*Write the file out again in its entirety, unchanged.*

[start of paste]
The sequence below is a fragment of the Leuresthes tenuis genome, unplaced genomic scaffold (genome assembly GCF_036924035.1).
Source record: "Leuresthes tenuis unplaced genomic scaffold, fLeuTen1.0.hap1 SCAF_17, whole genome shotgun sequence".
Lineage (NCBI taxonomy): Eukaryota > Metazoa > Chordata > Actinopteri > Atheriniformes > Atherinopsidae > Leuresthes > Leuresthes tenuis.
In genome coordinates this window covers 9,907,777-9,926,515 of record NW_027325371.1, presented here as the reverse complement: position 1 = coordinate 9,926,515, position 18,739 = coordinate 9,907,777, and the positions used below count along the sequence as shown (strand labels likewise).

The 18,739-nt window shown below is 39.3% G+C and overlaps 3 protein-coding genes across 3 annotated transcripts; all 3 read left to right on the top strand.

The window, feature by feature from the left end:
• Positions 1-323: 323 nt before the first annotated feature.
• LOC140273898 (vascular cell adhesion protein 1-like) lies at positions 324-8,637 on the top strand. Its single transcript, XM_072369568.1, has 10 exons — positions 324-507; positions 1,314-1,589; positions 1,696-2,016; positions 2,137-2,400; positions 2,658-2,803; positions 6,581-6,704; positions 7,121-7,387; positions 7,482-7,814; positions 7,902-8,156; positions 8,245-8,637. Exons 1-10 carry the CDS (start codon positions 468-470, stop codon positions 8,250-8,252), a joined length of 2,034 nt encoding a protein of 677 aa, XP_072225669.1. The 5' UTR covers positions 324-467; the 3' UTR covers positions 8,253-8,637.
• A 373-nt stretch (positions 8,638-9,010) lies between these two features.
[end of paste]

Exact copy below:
The sequence below is a fragment of the Leuresthes tenuis genome, unplaced genomic scaffold (genome assembly GCF_036924035.1).
Source record: "Leuresthes tenuis unplaced genomic scaffold, fLeuTen1.0.hap1 SCAF_17, whole genome shotgun sequence".
Lineage (NCBI taxonomy): Eukaryota > Metazoa > Chordata > Actinopteri > Atheriniformes > Atherinopsidae > Leuresthes > Leuresthes tenuis.
In genome coordinates this window covers 9,907,777-9,926,515 of record NW_027325371.1, presented here as the reverse complement: position 1 = coordinate 9,926,515, position 18,739 = coordinate 9,907,777, and the positions used below count along the sequence as shown (strand labels likewise).

The 18,739-nt window shown below is 39.3% G+C and overlaps 3 protein-coding genes across 3 annotated transcripts; all 3 read left to right on the top strand.

The window, feature by feature from the left end:
• Positions 1-323: 323 nt before the first annotated feature.
• LOC140273898 (vascular cell adhesion protein 1-like) lies at positions 324-8,637 on the top strand. Its single transcript, XM_072369568.1, has 10 exons — positions 324-507; positions 1,314-1,589; positions 1,696-2,016; positions 2,137-2,400; positions 2,658-2,803; positions 6,581-6,704; positions 7,121-7,387; positions 7,482-7,814; positions 7,902-8,156; positions 8,245-8,637. Exons 1-10 carry the CDS (start codon positions 468-470, stop codon positions 8,250-8,252), a joined length of 2,034 nt encoding a protein of 677 aa, XP_072225669.1. The 5' UTR covers positions 324-467; the 3' UTR covers positions 8,253-8,637.
• A 373-nt stretch (positions 8,638-9,010) lies between these two features.